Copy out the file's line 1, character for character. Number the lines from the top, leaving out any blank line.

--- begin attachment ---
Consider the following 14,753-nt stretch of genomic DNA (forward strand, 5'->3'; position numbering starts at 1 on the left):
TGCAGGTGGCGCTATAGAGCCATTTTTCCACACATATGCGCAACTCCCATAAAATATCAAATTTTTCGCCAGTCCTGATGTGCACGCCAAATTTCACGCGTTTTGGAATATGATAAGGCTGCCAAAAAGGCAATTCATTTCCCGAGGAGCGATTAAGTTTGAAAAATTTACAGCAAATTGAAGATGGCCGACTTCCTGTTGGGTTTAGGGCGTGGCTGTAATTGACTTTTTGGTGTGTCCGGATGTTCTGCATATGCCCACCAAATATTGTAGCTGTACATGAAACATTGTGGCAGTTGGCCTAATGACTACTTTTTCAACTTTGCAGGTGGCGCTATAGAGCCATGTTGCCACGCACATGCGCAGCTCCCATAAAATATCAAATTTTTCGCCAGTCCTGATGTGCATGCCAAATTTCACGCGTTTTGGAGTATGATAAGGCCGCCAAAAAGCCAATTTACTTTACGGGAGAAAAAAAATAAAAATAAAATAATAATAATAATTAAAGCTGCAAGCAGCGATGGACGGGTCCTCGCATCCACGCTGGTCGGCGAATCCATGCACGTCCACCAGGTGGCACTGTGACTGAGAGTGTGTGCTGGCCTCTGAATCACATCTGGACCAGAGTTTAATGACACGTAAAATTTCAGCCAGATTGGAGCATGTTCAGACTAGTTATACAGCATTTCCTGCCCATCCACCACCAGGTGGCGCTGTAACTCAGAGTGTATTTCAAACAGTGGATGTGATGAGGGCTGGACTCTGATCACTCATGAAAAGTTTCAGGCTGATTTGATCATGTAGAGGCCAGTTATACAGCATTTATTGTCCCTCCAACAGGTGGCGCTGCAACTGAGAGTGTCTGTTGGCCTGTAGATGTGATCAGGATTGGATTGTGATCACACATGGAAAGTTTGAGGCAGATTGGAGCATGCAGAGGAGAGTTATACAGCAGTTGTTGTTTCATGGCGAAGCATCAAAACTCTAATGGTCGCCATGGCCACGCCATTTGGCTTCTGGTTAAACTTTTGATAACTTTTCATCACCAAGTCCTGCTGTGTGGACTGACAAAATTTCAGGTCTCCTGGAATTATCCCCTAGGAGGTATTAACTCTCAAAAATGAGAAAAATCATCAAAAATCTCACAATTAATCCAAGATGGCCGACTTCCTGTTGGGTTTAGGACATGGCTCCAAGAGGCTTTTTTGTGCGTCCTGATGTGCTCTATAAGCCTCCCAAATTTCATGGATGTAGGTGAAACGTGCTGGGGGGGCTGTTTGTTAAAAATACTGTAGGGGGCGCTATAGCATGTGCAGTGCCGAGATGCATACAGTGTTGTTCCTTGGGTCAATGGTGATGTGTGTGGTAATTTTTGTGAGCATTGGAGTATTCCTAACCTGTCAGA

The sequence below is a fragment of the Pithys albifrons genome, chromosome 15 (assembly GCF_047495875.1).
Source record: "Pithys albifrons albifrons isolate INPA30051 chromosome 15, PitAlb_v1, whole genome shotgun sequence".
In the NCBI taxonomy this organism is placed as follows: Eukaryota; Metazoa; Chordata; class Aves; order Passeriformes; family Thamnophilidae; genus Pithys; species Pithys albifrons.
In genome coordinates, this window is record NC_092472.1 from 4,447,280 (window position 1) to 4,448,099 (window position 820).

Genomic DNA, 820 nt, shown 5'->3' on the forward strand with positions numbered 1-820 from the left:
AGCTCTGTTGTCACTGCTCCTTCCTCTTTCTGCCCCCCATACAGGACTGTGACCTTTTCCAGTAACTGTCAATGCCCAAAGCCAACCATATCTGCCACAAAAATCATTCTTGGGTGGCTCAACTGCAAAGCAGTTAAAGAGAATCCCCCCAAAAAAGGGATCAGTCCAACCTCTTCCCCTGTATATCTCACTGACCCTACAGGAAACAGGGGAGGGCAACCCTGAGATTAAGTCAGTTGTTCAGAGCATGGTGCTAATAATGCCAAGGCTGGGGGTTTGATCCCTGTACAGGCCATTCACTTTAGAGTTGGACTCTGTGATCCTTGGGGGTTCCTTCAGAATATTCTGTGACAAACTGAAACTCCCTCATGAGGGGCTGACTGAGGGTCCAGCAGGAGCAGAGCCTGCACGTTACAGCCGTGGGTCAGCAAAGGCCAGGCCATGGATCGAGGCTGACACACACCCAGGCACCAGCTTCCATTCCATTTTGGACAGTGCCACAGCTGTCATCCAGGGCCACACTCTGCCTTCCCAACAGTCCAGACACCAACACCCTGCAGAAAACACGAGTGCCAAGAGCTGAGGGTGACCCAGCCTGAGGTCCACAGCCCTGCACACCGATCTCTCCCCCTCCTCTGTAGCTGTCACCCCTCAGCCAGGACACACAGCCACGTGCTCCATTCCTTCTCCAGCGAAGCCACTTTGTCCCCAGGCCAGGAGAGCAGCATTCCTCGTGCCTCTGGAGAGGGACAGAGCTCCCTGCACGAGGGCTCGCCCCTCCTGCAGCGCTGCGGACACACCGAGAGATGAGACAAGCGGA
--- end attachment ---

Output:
Consider the following 14,753-nt stretch of genomic DNA (forward strand, 5'->3'; position numbering starts at 1 on the left):